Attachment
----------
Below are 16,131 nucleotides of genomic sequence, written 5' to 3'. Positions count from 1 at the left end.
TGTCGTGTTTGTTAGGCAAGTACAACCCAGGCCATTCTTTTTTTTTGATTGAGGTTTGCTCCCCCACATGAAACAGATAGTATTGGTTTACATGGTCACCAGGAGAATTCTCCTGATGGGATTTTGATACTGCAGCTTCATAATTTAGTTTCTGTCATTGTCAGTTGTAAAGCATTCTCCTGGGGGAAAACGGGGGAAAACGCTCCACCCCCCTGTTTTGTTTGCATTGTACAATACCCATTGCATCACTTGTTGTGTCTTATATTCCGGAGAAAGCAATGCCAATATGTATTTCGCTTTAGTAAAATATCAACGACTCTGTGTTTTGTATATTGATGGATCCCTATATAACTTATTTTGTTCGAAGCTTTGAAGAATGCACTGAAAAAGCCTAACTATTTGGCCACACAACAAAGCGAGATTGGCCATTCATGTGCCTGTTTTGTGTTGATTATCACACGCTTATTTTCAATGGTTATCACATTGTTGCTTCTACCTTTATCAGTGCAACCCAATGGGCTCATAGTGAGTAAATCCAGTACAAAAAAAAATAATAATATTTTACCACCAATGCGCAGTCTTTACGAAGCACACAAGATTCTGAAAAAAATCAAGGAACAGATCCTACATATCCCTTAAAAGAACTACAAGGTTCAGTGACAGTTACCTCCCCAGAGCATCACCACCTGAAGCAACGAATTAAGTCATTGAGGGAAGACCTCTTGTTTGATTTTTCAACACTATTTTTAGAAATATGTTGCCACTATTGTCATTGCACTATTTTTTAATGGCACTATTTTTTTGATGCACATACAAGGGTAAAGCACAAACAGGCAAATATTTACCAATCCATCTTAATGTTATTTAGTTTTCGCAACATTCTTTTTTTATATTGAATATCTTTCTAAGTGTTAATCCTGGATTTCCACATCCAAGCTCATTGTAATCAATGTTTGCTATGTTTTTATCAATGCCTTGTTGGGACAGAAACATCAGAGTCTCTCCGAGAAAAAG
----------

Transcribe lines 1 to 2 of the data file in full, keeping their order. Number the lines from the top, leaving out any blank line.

Below are 16,131 nucleotides of genomic sequence, written 5' to 3'. Positions count from 1 at the left end.
TGTCGTGTTTGTTAGGCAAGTACAACCCAGGCCATTCTTTTTTTTTGATTGAGGTTTGCTCCCCCACATGAAACAGATAGTATTGGTTTACATGGTCACCAGGAGAATTCTCCTGATGGGATTTTGATACTGCAGCTTCATAATTTAGTTTCTGTCATTGTCAGTTGTAAAGCATTCTCCTGGGGGAAAACGGGGGAAAACGCTCCACCCCCCTGTTTTGTTTGCATTGTACAATACCCATTGCATCACTTGTTGTGTCTTATATTCCGGAGAAAGCAATGCCAATATGTATTTCGCTTTAGTAAAATATCAACGACTCTGTGTTTTGTATATTGATGGATCCCTATATAACTTATTTTGTTCGAAGCTTTGAAGAATGCACTGAAAAAGCCTAACTATTTGGCCACACAACAAAGCGAGATTGGCCATTCATGTGCCTGTTTTGTGTTGATTATCACACGCTTATTTTCAATGGTTATCACATTGTTGCTTCTACCTTTATCAGTGCAACCCAATGGGCTCATAGTGAGTAAATCCAGTACAAAAAAAAATAATAATATTTTACCACCAATGCGCAGTCTTTACGAAGCACACAAGATTCTGAAAAAAATCAAGGAACAGATCCTACATATCCCTTAAAAGAACTACAAGGTTCAGTGACAGTTACCTCCCCAGAGCATCACCACCTGAAGCAACGAATTAAGTCATTGAGGGAAGACCTCTTGTTTGATTTTTCAACACTATTTTTAGAAATATGTTGCCACTATTGTCATTGCACTATTTTTTAATGGCACTATTTTTTTGATGCACATACAAGGGTAAAGCACAAACAGGCAAATATTTACCAATCCATCTTAATGTTATTTAGTTTTCGCAACATTCTTTTTTTATATTGAATATCTTTCTAAGTGTTAATCCTGGATTTCCACATCCAAGCTCATTGTAATCAATGTTTGCTATGTTTTTATCAATGCCTTGTTGGGACAGAAACATCAGAGTCTCTCCGAGAAAAAG